If you ever have a headache, bad cough, or pain in your neck just reach for your ketchup bottle.
Just kidding, that's a terrible idea, but there was a time when people thought Ketchup had healing components, according to Fast Company.
When Dr. John Cook Bennett created a recipe for tomato ketchup in 1834, he advertised it as a medicine that cured you of diarrhea, jaundice, indigestion, and rheumatism. He even made the ketchup into pills, which made it seem even more legit.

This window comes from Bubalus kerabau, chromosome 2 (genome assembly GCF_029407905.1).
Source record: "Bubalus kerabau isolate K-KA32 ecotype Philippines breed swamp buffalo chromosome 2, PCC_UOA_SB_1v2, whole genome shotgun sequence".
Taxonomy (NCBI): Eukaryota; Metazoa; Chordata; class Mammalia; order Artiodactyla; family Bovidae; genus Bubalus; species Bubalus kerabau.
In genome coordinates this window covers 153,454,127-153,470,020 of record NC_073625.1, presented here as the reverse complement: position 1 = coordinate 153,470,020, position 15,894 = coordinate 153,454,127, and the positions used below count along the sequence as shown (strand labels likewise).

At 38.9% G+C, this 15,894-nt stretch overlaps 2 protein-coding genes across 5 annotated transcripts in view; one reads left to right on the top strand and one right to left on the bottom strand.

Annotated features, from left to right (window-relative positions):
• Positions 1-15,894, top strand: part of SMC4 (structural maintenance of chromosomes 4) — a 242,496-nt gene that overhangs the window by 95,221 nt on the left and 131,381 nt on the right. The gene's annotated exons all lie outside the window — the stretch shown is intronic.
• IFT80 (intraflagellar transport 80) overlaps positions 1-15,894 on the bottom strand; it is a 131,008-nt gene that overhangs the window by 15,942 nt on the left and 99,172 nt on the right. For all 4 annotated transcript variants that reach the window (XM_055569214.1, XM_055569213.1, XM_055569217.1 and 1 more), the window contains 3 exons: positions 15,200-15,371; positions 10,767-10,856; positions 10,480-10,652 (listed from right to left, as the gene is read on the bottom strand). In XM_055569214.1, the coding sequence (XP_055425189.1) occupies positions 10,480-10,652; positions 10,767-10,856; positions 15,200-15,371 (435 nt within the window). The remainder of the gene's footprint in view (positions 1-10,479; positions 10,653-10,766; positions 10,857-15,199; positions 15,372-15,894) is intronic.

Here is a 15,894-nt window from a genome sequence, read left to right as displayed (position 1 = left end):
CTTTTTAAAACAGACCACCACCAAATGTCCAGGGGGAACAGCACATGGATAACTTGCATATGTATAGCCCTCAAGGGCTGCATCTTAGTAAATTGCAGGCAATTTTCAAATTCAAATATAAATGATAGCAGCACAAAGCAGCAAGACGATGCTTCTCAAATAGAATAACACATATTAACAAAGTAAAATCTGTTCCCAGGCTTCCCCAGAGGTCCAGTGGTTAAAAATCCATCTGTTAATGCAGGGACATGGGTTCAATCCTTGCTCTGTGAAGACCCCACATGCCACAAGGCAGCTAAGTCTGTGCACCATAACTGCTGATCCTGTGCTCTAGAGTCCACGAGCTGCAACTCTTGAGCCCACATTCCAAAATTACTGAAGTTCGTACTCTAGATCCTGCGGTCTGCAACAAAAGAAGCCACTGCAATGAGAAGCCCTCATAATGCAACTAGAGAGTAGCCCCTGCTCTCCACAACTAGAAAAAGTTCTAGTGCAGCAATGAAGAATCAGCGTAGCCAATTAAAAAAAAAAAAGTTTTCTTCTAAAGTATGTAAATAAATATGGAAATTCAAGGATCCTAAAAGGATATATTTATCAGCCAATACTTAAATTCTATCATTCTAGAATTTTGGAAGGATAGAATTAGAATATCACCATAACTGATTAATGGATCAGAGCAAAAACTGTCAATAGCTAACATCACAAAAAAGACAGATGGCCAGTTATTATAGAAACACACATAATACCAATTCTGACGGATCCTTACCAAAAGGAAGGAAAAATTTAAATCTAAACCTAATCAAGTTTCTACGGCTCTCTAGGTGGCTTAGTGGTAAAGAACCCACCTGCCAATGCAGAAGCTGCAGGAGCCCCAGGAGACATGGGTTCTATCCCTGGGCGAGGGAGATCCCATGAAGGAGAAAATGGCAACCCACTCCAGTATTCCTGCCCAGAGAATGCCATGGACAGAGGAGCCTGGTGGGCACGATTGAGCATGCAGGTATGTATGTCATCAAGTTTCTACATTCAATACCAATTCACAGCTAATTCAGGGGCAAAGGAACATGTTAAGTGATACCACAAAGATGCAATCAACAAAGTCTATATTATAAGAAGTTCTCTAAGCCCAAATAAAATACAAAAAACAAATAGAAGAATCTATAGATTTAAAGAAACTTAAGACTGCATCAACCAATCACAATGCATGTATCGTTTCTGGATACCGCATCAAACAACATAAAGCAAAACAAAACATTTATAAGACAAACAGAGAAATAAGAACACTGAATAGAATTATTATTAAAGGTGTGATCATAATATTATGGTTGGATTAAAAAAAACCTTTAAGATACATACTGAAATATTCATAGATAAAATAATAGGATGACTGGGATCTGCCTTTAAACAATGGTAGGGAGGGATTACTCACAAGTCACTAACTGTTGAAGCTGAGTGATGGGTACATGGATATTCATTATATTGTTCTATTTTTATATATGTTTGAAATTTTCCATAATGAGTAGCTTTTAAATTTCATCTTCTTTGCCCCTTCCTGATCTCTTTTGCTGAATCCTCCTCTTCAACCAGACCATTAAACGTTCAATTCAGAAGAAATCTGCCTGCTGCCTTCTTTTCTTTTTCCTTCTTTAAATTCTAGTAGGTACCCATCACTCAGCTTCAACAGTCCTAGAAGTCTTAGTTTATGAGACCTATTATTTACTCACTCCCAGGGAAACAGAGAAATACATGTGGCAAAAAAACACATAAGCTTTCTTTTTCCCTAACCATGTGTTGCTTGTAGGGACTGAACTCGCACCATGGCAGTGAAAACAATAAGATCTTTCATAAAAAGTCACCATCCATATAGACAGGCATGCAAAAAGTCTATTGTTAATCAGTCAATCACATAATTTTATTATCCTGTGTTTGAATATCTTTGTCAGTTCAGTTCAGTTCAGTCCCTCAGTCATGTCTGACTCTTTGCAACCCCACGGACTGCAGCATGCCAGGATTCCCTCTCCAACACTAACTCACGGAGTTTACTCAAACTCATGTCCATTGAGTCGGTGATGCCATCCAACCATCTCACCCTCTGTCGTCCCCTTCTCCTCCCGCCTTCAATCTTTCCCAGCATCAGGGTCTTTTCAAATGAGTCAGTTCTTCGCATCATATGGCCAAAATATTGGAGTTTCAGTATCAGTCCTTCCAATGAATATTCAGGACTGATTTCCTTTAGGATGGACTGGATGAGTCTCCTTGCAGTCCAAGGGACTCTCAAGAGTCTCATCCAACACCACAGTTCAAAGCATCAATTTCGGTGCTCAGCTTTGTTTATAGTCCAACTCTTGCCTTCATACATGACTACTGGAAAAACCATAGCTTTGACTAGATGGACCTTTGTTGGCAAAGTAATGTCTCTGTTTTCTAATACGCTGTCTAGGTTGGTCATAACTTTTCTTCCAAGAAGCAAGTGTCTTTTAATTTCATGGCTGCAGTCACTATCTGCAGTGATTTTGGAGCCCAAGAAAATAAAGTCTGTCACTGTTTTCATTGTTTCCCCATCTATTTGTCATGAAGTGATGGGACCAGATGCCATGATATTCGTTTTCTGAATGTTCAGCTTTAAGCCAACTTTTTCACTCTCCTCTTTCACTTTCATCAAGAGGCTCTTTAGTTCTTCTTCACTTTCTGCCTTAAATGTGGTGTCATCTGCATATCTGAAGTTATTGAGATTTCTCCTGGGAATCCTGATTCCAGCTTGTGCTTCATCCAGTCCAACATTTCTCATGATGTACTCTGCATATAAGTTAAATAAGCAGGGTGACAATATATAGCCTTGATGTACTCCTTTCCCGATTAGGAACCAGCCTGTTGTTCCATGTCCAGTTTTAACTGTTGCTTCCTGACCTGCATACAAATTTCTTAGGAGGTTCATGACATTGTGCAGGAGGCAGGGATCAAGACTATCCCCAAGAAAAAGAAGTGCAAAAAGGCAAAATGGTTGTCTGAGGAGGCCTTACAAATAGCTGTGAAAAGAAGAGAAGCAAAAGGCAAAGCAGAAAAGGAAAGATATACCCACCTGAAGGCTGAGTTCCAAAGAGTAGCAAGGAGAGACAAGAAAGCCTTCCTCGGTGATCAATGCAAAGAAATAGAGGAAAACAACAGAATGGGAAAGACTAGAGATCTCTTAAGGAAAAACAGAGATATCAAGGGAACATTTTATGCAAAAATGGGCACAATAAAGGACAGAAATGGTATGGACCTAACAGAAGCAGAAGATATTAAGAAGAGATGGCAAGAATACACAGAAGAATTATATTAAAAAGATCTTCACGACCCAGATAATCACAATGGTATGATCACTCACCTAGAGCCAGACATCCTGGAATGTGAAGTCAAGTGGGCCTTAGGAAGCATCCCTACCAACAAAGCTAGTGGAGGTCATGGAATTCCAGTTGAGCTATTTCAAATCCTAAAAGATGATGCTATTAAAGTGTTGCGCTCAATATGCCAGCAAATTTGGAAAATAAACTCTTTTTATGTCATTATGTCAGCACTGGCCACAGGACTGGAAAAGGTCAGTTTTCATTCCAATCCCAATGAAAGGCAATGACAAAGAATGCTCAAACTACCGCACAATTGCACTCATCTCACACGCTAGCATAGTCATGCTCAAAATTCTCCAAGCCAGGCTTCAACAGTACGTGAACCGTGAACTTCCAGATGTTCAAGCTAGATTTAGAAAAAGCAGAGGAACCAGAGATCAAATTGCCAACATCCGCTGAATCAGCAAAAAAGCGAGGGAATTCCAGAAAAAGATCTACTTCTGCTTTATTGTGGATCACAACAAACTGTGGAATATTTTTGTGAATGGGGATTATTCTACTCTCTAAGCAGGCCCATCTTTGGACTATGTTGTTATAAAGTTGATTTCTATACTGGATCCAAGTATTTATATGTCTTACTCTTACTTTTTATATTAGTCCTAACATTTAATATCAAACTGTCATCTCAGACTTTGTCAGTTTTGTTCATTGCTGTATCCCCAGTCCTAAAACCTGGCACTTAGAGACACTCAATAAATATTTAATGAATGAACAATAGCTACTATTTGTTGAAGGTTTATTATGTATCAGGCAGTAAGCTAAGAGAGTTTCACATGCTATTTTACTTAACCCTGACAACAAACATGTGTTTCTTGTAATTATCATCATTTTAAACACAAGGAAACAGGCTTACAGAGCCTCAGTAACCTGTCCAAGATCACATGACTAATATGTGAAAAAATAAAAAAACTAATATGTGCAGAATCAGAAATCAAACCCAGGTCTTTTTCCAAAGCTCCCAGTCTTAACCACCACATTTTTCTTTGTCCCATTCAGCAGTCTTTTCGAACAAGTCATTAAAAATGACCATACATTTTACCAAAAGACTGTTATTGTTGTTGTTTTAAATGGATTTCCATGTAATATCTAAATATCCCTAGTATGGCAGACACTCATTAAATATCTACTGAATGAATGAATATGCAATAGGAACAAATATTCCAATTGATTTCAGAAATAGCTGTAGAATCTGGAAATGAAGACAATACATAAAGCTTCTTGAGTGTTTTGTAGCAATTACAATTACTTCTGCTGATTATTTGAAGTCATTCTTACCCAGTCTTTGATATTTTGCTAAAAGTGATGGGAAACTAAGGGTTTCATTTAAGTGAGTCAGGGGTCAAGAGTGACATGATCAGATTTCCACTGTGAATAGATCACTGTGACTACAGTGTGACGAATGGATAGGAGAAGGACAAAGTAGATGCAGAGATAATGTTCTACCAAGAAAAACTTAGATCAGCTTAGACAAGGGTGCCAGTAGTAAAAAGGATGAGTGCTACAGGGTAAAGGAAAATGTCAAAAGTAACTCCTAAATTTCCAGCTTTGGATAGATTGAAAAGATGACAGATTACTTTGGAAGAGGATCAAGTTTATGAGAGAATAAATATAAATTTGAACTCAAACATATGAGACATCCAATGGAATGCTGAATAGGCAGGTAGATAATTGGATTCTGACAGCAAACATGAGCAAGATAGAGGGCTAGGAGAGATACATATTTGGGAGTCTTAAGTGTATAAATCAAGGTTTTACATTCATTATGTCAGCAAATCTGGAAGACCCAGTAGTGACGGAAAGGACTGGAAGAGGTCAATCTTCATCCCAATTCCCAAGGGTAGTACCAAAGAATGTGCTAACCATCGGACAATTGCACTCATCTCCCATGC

We've all eaten ketchup, and know that's clearly all nonsense, but until 1850, people were flocking to ketchup to cure their ills.
The reason this scam eventually ended was because imitators started making their own bootleg ketchup medicine, making even crazier claims, saying it'd cure scurvy and mended bones, and people eventually started calling bullshit.
Tomatoes do carry antioxidants and vitamin C, but don't expect to chug a bottle of ketchup and feel like a million bucks after. Trust me.